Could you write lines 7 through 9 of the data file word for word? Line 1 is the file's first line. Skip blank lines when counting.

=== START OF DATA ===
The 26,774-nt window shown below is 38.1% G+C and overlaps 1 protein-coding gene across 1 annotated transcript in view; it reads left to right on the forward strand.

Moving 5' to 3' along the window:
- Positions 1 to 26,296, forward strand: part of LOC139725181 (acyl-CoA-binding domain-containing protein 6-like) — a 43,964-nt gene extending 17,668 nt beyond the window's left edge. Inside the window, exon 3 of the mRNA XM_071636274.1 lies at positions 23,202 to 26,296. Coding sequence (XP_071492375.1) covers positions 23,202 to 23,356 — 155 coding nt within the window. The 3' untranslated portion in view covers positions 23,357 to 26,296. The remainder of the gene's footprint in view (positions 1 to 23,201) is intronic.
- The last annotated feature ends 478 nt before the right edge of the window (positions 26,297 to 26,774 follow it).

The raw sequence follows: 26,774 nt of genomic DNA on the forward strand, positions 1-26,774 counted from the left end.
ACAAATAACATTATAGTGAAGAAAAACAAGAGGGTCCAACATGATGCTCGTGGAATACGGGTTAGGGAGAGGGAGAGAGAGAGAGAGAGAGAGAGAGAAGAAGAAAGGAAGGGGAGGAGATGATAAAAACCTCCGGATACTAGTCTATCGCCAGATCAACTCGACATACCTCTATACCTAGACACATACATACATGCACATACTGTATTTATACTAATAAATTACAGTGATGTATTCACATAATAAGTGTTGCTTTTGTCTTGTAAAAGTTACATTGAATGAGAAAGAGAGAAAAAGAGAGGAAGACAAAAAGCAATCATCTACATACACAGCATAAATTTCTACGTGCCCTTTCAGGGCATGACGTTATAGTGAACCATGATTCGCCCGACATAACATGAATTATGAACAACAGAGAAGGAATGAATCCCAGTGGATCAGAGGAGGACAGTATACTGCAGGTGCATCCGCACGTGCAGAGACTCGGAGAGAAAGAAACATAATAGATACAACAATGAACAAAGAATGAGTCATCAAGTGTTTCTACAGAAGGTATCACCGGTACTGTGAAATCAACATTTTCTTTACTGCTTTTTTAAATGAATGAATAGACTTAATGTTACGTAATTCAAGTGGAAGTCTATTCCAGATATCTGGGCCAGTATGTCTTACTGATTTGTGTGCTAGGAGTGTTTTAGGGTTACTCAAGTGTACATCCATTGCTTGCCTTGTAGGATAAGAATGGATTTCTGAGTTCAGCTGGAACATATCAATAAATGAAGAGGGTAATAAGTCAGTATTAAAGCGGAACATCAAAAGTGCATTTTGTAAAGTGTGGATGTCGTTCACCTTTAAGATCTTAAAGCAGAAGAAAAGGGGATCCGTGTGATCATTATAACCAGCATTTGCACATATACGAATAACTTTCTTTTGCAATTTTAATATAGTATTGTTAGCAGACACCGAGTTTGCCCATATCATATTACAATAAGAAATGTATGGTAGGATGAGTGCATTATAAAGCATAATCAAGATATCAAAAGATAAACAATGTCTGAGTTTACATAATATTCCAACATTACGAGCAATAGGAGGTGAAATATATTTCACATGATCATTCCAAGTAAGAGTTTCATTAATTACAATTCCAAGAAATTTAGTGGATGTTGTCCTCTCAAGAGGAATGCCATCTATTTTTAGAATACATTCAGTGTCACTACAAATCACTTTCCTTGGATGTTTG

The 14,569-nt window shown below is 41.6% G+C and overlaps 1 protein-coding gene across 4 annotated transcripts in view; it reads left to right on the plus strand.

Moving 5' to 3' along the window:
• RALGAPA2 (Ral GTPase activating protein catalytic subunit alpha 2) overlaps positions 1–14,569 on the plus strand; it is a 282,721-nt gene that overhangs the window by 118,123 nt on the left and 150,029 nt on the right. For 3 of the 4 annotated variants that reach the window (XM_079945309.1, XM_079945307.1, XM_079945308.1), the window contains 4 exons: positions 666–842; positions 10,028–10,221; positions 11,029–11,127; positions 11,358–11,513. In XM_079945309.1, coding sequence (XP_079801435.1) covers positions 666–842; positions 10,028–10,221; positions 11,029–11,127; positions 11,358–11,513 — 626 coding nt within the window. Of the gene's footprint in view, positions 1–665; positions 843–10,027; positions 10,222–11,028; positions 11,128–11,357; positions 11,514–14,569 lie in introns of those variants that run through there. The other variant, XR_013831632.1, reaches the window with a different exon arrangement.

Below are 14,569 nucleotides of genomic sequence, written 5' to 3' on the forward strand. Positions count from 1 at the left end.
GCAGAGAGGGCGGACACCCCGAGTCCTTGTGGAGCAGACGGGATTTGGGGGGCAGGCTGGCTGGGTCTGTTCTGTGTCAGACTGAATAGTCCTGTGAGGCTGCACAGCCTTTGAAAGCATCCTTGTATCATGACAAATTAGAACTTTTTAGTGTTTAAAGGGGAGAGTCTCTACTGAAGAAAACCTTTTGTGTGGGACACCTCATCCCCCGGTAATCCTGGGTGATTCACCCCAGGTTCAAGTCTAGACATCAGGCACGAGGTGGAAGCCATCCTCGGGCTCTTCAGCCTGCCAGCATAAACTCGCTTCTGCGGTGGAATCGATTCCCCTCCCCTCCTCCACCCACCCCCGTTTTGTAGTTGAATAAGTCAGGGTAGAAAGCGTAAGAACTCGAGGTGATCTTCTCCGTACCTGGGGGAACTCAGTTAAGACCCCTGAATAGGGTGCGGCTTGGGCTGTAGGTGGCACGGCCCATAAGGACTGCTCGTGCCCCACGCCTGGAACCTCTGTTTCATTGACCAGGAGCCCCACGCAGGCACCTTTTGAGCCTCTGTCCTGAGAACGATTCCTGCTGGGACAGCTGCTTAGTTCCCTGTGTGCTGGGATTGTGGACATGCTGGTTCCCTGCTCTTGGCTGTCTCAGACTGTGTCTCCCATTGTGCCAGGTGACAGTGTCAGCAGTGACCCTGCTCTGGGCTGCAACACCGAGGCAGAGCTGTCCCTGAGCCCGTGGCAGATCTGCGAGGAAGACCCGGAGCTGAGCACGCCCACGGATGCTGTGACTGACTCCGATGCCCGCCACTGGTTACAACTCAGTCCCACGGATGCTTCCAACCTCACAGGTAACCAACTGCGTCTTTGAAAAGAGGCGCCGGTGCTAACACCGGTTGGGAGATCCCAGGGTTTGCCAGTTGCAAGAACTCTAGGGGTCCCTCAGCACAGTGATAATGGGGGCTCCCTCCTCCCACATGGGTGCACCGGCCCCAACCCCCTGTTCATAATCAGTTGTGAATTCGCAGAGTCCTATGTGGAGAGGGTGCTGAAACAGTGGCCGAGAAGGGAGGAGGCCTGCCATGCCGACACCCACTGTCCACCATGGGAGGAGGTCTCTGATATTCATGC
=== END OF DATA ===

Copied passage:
The 14,569-nt window shown below is 41.6% G+C and overlaps 1 protein-coding gene across 4 annotated transcripts in view; it reads left to right on the plus strand.

Moving 5' to 3' along the window:
• RALGAPA2 (Ral GTPase activating protein catalytic subunit alpha 2) overlaps positions 1–14,569 on the plus strand; it is a 282,721-nt gene that overhangs the window by 118,123 nt on the left and 150,029 nt on the right. For 3 of the 4 annotated variants that reach the window (XM_079945309.1, XM_079945307.1, XM_079945308.1), the window contains 4 exons: positions 666–842; positions 10,028–10,221; positions 11,029–11,127; positions 11,358–11,513. In XM_079945309.1, coding sequence (XP_079801435.1) covers positions 666–842; positions 10,028–10,221; positions 11,029–11,127; positions 11,358–11,513 — 626 coding nt within the window. Of the gene's footprint in view, positions 1–665; positions 843–10,027; positions 10,222–11,028; positions 11,128–11,357; positions 11,514–14,569 lie in introns of those variants that run through there. The other variant, XR_013831632.1, reaches the window with a different exon arrangement.